from the Commonplace Song to Bob Dylan
“Poor boy, long way from home” . . . “The cuckoo, she’s a pretty bird, she warbles, as she flies/ And she never, hollers cuckoo, til the fourth day, of July” . . . “Sun gonna shine in my back door, someday/ Wind gonna rise up, blow my blues away”—those lyric fragments and thousands like them are part of a pool of floating lines and verses—the raw material of the commonplace, commonly held American song. They took shape in the years after the Civil War; in the first part of the 20th century they reached a kind of critical mass, and thousands of voices emerged, speaking this new, common language.
Throughout American history people excluded from or ignored by the story the country teaches itself have seized on music as means of both affirming and questioning individual and cultural existence. Music has been used to make symbolic statements about the nature of the singer, the country, and life itself. These are big words for ordinary, anonymous songs like “The Cuckoo Bird” or “John Henry”—but it is in songs that seem to have emerged out of nowhere, and in songs that are self-consciously made to reclaim that nowhere, where much of the American story resides.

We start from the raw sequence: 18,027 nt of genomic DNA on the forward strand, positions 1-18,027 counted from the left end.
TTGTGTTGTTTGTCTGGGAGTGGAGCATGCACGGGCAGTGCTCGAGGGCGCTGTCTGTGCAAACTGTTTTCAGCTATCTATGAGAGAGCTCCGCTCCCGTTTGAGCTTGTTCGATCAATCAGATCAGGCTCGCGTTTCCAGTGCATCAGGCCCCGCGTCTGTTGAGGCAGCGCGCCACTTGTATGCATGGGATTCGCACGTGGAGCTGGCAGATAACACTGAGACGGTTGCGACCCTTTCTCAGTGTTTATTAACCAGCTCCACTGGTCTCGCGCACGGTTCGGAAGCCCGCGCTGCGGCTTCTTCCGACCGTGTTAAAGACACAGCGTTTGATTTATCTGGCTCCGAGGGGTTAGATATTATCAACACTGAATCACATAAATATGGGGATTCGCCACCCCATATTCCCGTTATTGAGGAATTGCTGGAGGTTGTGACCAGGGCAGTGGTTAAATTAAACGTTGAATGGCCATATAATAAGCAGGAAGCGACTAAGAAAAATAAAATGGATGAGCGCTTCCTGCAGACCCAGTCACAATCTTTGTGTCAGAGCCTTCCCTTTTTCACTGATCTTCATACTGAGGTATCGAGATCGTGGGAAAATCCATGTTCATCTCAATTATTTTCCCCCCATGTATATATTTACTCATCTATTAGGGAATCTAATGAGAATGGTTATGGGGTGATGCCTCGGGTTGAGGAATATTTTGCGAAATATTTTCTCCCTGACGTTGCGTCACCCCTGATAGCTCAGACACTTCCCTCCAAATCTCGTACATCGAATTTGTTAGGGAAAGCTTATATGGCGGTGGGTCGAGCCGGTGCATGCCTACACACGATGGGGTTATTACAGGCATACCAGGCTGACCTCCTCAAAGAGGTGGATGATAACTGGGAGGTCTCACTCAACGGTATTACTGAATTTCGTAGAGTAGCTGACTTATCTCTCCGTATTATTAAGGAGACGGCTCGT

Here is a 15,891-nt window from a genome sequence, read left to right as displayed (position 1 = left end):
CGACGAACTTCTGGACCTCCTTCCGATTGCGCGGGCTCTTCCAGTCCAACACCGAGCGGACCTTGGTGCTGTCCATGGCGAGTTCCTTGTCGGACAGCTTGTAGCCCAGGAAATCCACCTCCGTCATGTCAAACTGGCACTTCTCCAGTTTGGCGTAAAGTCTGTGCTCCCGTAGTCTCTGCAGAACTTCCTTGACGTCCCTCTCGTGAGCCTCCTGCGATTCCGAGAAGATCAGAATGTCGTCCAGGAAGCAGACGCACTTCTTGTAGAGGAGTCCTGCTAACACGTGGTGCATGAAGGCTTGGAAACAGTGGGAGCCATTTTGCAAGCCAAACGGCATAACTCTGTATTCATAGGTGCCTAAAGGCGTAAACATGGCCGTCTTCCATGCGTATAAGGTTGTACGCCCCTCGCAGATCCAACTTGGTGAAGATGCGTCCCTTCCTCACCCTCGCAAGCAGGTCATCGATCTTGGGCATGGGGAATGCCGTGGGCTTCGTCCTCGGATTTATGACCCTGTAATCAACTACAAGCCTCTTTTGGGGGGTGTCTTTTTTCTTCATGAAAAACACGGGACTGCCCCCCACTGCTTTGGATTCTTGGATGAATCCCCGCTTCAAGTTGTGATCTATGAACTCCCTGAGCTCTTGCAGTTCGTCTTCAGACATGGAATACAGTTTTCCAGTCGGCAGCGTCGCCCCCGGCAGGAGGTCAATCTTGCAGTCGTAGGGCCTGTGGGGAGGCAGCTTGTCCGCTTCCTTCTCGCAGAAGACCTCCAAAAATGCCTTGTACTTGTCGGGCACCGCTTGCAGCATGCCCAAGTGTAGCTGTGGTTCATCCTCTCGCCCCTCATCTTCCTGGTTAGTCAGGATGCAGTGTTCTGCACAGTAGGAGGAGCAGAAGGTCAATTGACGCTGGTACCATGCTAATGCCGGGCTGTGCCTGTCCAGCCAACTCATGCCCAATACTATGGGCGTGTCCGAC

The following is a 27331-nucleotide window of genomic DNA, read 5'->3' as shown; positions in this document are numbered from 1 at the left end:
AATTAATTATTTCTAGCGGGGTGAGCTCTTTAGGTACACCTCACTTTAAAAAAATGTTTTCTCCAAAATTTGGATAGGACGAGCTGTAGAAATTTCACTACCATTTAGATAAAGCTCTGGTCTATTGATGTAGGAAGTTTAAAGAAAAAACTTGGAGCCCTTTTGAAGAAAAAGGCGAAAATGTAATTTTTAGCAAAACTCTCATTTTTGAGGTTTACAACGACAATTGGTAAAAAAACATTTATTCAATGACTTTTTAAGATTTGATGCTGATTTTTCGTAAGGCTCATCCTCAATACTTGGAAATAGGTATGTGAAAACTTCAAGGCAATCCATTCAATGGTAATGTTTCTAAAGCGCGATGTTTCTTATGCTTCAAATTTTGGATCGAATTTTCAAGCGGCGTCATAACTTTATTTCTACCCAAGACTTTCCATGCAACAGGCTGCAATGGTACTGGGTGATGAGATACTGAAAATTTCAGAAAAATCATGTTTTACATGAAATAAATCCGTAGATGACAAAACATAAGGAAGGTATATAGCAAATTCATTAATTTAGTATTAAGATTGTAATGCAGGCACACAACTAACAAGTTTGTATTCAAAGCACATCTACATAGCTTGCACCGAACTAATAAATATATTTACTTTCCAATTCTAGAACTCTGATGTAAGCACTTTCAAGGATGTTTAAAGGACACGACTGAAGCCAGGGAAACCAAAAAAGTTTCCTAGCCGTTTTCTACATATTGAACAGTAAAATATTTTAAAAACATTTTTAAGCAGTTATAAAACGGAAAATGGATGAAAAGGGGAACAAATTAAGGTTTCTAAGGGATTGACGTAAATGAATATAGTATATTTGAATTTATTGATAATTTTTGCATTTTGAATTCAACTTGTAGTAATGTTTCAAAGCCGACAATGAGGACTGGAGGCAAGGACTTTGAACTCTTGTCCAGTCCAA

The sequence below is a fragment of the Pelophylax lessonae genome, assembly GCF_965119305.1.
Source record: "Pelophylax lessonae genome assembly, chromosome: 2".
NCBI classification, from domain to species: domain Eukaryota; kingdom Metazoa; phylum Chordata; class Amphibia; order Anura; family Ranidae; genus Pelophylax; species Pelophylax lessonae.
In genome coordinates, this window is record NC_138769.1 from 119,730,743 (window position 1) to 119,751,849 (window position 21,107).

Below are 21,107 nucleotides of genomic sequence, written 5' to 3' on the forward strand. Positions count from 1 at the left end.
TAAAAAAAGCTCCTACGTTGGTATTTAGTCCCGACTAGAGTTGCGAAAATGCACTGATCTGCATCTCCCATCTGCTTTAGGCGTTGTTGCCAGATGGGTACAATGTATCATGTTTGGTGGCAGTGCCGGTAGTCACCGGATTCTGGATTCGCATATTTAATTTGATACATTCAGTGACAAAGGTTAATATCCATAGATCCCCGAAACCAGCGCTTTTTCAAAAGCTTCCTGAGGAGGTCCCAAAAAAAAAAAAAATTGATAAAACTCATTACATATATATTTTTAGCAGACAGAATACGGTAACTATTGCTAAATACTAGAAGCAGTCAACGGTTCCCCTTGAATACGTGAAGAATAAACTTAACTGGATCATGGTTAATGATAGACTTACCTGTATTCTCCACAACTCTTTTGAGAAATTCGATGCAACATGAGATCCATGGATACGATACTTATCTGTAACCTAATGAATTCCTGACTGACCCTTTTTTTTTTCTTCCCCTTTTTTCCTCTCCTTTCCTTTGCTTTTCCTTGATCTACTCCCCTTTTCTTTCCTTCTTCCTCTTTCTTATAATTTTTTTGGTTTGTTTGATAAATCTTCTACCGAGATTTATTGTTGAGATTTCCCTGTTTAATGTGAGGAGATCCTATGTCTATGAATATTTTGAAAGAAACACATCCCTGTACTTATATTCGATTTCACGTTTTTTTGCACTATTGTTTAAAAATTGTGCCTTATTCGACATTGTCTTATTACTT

This course examines commonplace, authorless songs as elemental, founding documents of American identity. These songs can be heard as a form of speech that, with a deep foundation, is always in flux—especially in the work of Bob Dylan across the last fifty years. In that work, a single performer can be seen to have taken the whole of this tradition and translated it into a language of his own—a language that, today, with other artists, such as Todd Haynes with his film I’m Not There, a movie filled by Dylan-like figures, composites, and specters, is itself becoming a form of the commonplace.